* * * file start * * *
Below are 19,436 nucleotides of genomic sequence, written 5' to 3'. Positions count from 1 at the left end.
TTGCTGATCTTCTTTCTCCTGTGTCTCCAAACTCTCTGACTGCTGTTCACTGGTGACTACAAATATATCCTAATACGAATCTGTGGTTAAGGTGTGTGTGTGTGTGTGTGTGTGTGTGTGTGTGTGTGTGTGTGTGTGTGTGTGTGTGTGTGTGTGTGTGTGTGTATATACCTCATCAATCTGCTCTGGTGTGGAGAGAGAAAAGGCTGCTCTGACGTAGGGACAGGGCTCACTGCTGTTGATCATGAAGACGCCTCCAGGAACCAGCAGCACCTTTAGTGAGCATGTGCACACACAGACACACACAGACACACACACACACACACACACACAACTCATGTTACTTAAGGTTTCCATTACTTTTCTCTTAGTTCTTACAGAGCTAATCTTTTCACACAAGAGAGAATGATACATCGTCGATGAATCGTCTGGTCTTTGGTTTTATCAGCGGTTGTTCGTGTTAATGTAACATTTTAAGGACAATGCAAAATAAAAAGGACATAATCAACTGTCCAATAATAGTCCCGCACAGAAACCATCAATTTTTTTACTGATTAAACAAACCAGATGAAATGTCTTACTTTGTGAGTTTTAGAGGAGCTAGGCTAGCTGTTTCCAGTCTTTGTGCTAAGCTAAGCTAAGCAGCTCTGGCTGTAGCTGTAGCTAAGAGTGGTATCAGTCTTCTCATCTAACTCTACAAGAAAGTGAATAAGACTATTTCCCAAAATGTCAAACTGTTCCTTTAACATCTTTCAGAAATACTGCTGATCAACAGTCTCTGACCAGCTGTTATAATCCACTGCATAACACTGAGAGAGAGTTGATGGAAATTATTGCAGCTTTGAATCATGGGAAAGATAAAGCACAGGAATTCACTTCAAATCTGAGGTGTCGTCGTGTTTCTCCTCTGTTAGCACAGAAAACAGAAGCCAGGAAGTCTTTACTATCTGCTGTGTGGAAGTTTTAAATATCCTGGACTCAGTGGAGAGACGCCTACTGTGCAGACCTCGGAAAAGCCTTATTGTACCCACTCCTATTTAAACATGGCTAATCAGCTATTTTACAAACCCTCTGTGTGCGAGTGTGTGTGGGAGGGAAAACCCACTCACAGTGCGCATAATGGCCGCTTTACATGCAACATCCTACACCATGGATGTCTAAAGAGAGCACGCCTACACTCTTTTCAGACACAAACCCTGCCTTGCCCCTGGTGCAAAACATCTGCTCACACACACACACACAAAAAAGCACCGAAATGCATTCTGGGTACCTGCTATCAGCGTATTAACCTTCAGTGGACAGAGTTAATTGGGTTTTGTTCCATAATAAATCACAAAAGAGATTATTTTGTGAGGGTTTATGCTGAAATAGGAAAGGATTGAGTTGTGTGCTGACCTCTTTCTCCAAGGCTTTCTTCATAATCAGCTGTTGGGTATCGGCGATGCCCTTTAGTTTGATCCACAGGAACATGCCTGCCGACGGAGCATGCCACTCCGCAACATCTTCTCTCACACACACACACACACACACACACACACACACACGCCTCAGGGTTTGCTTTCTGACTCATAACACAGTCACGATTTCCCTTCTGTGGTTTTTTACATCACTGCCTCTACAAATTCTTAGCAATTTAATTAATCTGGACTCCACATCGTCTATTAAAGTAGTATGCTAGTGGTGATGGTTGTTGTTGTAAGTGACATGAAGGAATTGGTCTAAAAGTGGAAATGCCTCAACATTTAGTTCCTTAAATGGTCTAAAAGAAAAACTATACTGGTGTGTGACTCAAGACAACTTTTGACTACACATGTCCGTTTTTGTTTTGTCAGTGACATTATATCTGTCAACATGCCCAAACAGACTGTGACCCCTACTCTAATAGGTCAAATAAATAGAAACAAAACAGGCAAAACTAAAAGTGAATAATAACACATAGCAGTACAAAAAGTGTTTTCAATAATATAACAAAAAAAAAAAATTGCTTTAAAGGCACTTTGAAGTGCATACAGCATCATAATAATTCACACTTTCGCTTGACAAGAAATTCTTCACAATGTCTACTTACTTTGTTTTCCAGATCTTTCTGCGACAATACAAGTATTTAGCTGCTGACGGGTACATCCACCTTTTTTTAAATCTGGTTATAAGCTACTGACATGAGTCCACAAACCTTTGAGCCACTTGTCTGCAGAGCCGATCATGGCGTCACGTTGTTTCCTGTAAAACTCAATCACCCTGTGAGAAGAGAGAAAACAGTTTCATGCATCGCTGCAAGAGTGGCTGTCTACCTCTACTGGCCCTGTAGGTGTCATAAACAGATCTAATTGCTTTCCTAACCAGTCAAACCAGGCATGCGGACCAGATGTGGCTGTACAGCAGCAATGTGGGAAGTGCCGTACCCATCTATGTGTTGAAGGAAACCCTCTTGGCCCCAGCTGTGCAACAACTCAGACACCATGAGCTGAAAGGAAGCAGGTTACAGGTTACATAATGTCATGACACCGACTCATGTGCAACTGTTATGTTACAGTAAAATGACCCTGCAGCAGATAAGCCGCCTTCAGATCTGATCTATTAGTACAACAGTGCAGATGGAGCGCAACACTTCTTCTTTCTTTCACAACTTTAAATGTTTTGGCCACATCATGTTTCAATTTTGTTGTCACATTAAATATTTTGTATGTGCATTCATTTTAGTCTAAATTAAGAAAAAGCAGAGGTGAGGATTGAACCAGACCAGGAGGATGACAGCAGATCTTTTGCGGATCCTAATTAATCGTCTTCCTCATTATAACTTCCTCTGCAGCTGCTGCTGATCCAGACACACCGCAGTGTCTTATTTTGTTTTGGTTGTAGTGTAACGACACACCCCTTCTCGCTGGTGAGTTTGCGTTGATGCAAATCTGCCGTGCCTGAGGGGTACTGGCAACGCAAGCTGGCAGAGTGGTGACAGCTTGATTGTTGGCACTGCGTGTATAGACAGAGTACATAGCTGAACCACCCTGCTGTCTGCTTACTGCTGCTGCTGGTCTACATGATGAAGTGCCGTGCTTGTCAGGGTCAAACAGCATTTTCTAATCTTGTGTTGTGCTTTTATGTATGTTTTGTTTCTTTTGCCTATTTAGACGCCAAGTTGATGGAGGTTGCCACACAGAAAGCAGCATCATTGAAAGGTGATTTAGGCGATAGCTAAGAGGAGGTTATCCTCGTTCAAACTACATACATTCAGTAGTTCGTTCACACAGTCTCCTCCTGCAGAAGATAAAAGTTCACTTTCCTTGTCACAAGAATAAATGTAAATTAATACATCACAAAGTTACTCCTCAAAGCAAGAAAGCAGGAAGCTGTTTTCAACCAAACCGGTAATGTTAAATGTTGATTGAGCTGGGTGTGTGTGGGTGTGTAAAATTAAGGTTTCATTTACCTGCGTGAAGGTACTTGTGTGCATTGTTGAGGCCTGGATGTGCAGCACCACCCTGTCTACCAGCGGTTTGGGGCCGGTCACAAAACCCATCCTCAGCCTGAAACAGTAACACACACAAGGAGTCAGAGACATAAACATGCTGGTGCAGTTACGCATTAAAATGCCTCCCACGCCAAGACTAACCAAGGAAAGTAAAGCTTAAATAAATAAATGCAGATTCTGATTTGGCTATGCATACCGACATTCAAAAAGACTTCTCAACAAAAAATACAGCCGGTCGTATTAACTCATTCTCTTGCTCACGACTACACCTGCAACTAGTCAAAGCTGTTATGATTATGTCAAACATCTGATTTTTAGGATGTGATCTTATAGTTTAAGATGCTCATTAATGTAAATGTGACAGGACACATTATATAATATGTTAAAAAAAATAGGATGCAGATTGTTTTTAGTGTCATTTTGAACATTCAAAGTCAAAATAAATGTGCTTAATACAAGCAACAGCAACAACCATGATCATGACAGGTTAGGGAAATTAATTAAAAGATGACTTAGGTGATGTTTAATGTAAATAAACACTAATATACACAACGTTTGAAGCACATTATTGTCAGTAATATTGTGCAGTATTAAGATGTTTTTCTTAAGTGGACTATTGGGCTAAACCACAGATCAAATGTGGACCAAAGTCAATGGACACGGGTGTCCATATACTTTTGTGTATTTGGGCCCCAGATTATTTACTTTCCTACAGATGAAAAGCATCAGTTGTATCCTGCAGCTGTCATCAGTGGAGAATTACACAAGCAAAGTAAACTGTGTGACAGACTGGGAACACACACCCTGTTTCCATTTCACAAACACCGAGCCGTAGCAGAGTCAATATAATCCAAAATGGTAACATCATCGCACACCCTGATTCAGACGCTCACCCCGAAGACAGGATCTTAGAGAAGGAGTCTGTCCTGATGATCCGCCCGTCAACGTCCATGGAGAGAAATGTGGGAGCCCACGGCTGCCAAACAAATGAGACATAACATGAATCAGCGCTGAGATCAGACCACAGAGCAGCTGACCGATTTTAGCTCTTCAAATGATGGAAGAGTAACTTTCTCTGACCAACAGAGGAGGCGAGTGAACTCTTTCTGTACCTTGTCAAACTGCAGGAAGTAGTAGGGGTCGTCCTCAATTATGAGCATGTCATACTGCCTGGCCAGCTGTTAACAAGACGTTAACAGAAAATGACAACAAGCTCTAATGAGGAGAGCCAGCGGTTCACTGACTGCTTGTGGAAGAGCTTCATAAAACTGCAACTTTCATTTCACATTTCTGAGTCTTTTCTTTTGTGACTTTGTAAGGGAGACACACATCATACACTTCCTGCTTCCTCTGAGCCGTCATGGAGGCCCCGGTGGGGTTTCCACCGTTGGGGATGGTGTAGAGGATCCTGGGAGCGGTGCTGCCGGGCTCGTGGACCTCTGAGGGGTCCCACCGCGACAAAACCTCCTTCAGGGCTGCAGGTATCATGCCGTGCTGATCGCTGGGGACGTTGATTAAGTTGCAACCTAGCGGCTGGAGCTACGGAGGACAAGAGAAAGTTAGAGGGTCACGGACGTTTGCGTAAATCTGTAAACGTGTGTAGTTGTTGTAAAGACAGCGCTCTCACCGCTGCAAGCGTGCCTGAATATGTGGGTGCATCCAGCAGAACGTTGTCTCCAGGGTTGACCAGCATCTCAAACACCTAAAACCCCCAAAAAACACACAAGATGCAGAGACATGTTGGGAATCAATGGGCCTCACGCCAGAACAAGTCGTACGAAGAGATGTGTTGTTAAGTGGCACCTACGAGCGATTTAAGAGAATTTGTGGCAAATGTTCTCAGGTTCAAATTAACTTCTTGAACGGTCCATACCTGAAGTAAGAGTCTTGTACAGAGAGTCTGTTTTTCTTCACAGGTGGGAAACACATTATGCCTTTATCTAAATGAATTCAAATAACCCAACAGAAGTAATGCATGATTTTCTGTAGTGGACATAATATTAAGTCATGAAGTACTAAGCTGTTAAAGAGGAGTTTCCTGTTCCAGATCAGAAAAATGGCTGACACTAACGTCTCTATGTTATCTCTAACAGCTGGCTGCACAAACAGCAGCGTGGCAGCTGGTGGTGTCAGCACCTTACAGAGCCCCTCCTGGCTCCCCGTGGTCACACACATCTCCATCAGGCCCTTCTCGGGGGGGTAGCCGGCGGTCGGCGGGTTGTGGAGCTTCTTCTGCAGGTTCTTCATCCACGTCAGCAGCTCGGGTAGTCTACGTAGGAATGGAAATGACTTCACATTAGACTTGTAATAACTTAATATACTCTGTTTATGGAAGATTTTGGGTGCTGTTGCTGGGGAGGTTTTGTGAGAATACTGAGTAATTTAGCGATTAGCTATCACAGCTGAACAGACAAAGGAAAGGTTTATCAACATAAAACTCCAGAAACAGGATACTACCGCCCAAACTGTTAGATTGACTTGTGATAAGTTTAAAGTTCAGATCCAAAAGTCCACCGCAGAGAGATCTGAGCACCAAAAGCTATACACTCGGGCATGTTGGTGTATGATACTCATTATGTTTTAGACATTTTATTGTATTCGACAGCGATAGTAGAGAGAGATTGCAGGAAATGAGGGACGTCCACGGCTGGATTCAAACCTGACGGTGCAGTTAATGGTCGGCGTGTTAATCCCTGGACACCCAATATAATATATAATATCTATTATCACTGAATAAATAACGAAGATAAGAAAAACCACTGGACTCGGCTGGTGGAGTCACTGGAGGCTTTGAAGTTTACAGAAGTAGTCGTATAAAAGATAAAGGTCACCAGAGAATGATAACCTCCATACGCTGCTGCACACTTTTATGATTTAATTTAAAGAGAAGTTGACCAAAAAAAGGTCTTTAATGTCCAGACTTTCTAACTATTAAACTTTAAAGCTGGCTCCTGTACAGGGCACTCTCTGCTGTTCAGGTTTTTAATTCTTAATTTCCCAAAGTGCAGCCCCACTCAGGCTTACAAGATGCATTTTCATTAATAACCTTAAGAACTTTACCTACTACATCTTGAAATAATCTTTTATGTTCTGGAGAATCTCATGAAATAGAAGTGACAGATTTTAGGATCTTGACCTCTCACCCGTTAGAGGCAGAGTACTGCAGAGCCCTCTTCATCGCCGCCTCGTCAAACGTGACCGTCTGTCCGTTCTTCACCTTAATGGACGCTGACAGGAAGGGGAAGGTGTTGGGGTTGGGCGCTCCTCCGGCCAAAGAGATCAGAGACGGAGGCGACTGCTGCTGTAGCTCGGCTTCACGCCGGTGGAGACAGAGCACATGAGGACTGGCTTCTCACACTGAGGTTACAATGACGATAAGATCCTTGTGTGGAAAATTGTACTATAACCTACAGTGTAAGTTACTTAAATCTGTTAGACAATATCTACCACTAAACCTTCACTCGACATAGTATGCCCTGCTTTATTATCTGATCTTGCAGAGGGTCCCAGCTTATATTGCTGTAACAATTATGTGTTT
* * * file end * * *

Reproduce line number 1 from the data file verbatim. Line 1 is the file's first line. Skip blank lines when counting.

Below are 19,436 nucleotides of genomic sequence, written 5' to 3'. Positions count from 1 at the left end.